pulcherrimo consumpto nomen eius per totum terrarum orbem disiceretur; quem quidem mentis furorem eculeo impositus detexit. ac bene consuluerant Ephesii decreto memoriam taeterrimi hominis abolendo, nisi Theopompi magnae facundiae ingenium historiis eum suis comprehendisset.
15. Quae Cuique Magnifica Contigerunt
praef.Candidis autem animis voluptatem praebuerint in conspicuo posita quae cuique magnifica merito contigerunt, quia aeque praemiorum virtutis atque operum contemplatio iucunda96 est, ipsa Natura nobis alacritatem sumministrante, cum honorem industrie appeti et exsolvi grate videmus. verum etsi mens hoc loco protinus ad Augustam domum, beneficentissimum et honoratissimum templum, omni impetu fertur, melius cohibebitur, quoniam cui ascensus in caelum patet, quamvis maxima, debito tamen minora sunt quae in terris tribuuntur.1
Superiori Africano consulatus citerior legitimo tempore datus est, quod fieri oportere exercitus senatum litteris admonuit. ita nescias utrum illi plus decoris patrum conscriptorum auctoritas an militum consilium adiecerit: toga enim Scipionem ducem adversus Poenos creavit, arma poposcerunt. cui quae in vita praecipua adsignata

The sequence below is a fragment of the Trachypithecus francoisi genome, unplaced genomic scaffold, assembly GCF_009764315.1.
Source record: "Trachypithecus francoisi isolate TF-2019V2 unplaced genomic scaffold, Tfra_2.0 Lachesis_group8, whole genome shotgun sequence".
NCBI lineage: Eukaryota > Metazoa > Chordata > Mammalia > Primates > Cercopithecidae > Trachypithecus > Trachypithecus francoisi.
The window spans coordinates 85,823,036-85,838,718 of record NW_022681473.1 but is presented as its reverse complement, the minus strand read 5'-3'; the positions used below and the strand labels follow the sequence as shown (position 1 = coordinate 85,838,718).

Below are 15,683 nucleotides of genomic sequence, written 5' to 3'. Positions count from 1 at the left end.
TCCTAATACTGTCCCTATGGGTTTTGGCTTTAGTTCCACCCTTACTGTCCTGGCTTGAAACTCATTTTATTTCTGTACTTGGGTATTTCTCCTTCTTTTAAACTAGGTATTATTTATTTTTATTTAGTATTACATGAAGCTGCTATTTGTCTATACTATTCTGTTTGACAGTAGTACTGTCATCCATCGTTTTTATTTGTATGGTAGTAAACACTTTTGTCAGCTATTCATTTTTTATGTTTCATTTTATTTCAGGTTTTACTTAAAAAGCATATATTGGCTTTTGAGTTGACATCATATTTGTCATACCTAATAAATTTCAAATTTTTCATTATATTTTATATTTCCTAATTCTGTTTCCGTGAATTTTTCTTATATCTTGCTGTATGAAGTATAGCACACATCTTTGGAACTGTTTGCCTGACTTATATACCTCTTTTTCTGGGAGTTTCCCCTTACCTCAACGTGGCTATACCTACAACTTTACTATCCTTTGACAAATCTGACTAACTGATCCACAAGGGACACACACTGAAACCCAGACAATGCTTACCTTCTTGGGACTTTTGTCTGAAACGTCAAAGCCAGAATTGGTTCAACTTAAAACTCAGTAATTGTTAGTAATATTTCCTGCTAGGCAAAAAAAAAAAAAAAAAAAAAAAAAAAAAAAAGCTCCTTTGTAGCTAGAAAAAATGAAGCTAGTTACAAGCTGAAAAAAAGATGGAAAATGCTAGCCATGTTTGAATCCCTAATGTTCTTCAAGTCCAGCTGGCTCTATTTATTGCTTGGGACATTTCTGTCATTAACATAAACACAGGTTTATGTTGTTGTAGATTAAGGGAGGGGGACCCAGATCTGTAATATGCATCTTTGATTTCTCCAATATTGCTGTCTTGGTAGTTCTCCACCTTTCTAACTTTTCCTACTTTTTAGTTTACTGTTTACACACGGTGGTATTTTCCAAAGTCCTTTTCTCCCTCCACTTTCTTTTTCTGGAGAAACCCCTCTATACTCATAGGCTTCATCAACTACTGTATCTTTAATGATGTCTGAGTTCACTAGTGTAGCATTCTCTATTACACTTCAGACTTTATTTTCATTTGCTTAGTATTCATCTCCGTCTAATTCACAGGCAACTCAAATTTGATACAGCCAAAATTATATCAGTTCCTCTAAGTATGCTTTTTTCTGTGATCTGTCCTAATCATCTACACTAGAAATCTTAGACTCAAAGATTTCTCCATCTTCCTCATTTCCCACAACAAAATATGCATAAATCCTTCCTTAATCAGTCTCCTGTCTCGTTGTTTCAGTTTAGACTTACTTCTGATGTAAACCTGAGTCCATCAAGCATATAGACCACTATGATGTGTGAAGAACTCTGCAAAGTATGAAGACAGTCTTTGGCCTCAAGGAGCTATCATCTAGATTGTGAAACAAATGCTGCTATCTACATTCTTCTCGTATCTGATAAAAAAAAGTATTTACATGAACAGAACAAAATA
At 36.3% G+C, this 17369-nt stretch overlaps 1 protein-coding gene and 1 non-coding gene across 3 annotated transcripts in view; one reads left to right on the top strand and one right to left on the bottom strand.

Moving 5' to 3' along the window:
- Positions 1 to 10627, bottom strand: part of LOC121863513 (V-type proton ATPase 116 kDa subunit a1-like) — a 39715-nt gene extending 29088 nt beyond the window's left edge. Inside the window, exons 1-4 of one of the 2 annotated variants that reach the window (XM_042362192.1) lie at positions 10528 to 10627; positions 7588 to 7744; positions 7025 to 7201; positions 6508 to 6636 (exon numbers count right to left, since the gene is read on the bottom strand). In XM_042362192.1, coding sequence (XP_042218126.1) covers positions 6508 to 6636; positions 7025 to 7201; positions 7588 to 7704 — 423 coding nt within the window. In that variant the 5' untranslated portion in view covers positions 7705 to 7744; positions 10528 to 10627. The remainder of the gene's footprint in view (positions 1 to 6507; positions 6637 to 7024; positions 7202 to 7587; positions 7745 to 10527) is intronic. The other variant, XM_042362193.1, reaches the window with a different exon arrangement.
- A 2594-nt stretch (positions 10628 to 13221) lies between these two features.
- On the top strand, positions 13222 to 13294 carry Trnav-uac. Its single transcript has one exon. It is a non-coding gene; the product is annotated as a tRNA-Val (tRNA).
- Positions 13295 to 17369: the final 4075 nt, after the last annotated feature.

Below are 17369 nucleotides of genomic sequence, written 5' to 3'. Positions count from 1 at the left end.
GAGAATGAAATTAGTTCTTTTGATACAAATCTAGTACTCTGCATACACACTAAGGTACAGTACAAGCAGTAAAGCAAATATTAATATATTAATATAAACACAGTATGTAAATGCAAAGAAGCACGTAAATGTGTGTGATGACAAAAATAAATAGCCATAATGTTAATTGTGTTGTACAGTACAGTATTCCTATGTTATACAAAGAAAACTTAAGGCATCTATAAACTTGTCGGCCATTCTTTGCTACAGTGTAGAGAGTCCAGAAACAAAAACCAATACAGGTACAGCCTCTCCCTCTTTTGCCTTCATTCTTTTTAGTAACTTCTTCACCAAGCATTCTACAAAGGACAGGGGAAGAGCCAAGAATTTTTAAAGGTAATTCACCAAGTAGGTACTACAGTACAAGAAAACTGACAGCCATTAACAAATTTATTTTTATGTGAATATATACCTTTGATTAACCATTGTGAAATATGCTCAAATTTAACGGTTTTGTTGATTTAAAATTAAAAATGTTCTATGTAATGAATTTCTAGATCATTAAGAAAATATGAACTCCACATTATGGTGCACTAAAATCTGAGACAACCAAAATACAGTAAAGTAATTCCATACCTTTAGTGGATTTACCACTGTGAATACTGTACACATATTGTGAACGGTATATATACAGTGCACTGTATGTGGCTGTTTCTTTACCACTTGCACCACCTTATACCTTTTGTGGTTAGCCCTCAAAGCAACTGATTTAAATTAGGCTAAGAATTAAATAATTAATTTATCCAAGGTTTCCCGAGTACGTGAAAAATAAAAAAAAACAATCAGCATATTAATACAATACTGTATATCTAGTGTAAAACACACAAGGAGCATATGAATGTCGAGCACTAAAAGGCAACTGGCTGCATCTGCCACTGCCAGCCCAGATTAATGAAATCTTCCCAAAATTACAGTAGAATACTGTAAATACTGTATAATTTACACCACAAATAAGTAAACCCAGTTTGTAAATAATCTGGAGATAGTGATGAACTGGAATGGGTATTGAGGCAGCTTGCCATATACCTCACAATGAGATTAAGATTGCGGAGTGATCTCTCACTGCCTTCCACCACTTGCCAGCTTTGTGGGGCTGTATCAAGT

Diana so that through the destruction of this most beautiful building his name might be spread through the whole world. This madness he unveiled when put upon the rack. The Ephesians had wisely abolished the memory of the villain by decree, but Theopompus’ eloquent genius included him in his history.13
15. Of Distinction Falling to Individuals
Distinctions fallen deservedly to individuals would give pleasure to candid minds when placed conspicuously in view, because contemplation of the rewards of virtue and of its works is equally pleasing; for Nature herself gives us good cheer when we see honour strenuously sought and gratefully paid. But although the mind at this point is carried by its every impulse straight to the house of Augustus, a temple most beneficent and most honoured, it will better be held in check, since to him for whom ascent to heaven lies open earthly tributes, no matter how great, are still below his desert.
The Consulate was given to the elder Africanus before the legal time; the army admonished the senate by letter that this ought to be done. So it is hard to say whether the authority of the Conscript Fathers or the counsel of the soldiers did him more honour; the gown made Scipio commander against the Carthaginians, but arms demanded him.1 The distinctions accorded to him in life would take